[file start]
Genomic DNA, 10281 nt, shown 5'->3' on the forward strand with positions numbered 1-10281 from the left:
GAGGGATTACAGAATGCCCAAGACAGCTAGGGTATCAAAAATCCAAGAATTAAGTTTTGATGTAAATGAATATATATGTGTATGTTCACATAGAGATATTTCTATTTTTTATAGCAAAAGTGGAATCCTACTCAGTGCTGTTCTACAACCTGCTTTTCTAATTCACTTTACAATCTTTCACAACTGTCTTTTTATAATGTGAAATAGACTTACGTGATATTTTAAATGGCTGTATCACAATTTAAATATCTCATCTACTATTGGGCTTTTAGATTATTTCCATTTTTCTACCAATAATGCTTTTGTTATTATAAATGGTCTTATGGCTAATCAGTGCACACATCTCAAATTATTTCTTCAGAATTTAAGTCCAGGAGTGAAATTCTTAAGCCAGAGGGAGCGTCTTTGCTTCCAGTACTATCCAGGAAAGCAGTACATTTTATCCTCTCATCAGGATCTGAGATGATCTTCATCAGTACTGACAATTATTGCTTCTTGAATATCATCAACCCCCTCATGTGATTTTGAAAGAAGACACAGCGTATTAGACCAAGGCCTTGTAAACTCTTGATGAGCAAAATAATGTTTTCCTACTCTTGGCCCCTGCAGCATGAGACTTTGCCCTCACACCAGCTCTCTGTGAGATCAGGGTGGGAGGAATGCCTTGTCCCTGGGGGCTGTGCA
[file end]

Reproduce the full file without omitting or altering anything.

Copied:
Genomic DNA, 10281 nt, shown 5'->3' on the forward strand with positions numbered 1-10281 from the left:
GAGGGATTACAGAATGCCCAAGACAGCTAGGGTATCAAAAATCCAAGAATTAAGTTTTGATGTAAATGAATATATATGTGTATGTTCACATAGAGATATTTCTATTTTTTATAGCAAAAGTGGAATCCTACTCAGTGCTGTTCTACAACCTGCTTTTCTAATTCACTTTACAATCTTTCACAACTGTCTTTTTATAATGTGAAATAGACTTACGTGATATTTTAAATGGCTGTATCACAATTTAAATATCTCATCTACTATTGGGCTTTTAGATTATTTCCATTTTTCTACCAATAATGCTTTTGTTATTATAAATGGTCTTATGGCTAATCAGTGCACACATCTCAAATTATTTCTTCAGAATTTAAGTCCAGGAGTGAAATTCTTAAGCCAGAGGGAGCGTCTTTGCTTCCAGTACTATCCAGGAAAGCAGTACATTTTATCCTCTCATCAGGATCTGAGATGATCTTCATCAGTACTGACAATTATTGCTTCTTGAATATCATCAACCCCCTCATGTGATTTTGAAAGAAGACACAGCGTATTAGACCAAGGCCTTGTAAACTCTTGATGAGCAAAATAATGTTTTCCTACTCTTGGCCCCTGCAGCATGAGACTTTGCCCTCACACCAGCTCTCTGTGAGATCAGGGTGGGAGGAATGCCTTGTCCCTGGGGGCTGTGCA